An American will never meet, or even know the names of more than a handful of his fellow Americans. He has no idea of what they are up to at any one time. But he has complete confidence in their steady, anonymous, simultaneous activity. (Anderson 1991, 31.)
To paraphrase this sentence, the belonging to an imagined community of “import groups” was based on the confidence that there is an ongoing competition within the import scene and one has to provide steady software import and fix new software releases as fast as possible. Rehn discussed how the imagined scene with constant competition with other groups provides a framework and a point of reference for its members.
The individual releases gain their symbolic values by being part of a group’s total releasing as compared to the actions of other groups […] and it is the valuation of the total releasing prowess of a group that establishes their social standing. (Rehn 2004, 368.)
In the late 1980s “releasing prowess” was related not only to cracking but also to several practices related to software import. The software itself was a commodity which was supposed to be manipulated in order to be accessed by others on BBSes, thus counted as “import release”. Jon explained that the quality of games didn’t really matter since it was merely a commodity, and a group would get a score not for the quality of the game itself but rather for the number of imported software.
I preferred American wares. Some of the games coming out of Europe were really quite good…. I could list off a lot of European games that I enjoyed, but there was a lot of garbage coming in as well. Our importers were dragging everything from Europe over here. …. There were a lot of budget titles as well. For every Ikari Warriors, there were two or three Intergalactic Cage Matches. Some of them were so laughably bad that I was amazed when I discovered that they were actually commercially released…. But for the most part, wares were wares. (E-mail interview with Jon, Feb. 1, 2014.)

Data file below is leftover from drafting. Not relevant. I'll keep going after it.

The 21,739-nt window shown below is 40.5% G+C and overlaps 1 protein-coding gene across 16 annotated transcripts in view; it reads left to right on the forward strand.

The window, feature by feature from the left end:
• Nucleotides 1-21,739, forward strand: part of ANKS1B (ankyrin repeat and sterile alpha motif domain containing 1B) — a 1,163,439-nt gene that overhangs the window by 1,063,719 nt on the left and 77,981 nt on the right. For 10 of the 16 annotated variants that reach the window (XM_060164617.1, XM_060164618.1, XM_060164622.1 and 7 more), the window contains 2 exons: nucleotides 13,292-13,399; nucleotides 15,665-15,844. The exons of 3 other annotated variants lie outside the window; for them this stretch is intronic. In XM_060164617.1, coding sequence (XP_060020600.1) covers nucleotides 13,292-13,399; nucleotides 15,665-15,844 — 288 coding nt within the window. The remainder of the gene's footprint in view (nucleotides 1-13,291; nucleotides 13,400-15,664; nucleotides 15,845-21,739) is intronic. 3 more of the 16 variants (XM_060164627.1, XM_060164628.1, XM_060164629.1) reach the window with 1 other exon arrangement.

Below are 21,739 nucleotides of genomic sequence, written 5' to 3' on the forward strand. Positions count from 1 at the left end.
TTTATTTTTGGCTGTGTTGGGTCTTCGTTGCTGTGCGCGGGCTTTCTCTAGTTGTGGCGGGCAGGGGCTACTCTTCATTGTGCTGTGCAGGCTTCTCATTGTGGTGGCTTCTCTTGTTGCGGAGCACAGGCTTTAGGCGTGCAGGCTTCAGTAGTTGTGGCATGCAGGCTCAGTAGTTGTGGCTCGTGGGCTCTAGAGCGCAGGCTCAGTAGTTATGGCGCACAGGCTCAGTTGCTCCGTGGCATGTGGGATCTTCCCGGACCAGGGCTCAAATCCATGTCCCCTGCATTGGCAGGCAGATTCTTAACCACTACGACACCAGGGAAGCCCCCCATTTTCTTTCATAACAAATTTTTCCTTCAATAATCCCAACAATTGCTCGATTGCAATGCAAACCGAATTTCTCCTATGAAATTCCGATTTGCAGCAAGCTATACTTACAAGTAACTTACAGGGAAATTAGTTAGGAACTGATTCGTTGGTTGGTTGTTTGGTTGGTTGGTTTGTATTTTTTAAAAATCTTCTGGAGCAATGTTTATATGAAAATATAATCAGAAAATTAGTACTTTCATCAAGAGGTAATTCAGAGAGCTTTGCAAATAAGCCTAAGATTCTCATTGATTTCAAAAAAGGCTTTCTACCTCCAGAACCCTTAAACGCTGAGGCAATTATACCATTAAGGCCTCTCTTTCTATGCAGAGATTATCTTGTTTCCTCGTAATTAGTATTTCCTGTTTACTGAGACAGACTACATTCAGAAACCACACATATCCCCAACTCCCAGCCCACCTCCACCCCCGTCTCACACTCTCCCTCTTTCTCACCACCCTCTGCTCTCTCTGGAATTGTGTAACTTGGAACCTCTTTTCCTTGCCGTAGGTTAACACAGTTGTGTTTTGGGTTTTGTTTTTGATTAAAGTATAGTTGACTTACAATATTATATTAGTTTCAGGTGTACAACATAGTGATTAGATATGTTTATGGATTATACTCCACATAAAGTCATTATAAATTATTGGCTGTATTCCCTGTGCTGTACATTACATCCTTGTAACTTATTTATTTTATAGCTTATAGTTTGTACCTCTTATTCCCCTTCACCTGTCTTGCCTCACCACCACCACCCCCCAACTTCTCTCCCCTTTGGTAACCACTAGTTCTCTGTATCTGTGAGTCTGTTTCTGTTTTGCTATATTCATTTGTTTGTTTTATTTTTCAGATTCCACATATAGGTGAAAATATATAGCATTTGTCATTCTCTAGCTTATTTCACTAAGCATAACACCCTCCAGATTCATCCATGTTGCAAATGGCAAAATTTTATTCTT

All manipulations, such as fast import, NTSC or PAL fixing and providing access to it on a HQ BBS run by a group, were defined by the scene as activities with a socially relevant value. The logic of the scene – a community for which the competition was the core value – caused that every activity related to the software circulation could be considered as a challenge. A memoir of a Swedish scener shows how the rise of import groups in the late 1980s was a strategy aimed to “differentiate” from already established pan-European system of software circulation.
The only question that was left how can we get faster than before? Sending envelopes across Europe and typing cool greeting-lists is good but how can we further differentiate? Some of the groups were looking over the great ocean at the land of opportunities: the USA. The USA was an untapped market that was missing out on most of the releases. I remembered swapping with people in the US back in 1985, sending games they’d never see. NTSC-fixing was not part of releasing back then, so I never understood how they could enjoy some of the games I sent them. The USA also had a software-scene, with several releases coming out from giant companies. You all know them. The Activisions, the Microproses and the Cinemawares, bringing out giant games …. These were all great, groundbreaking games that needed to find a European haven, just like the European games needed to find an American one. In short the scene was up for a new conquest establishing fast, solid distribution-channels across the Atlantic. … There was no BBS’es initially so it was one-on-one trading, then the leaving it up to the American swappers or European swappers to secure proper distribution. (Newscopy 2006.)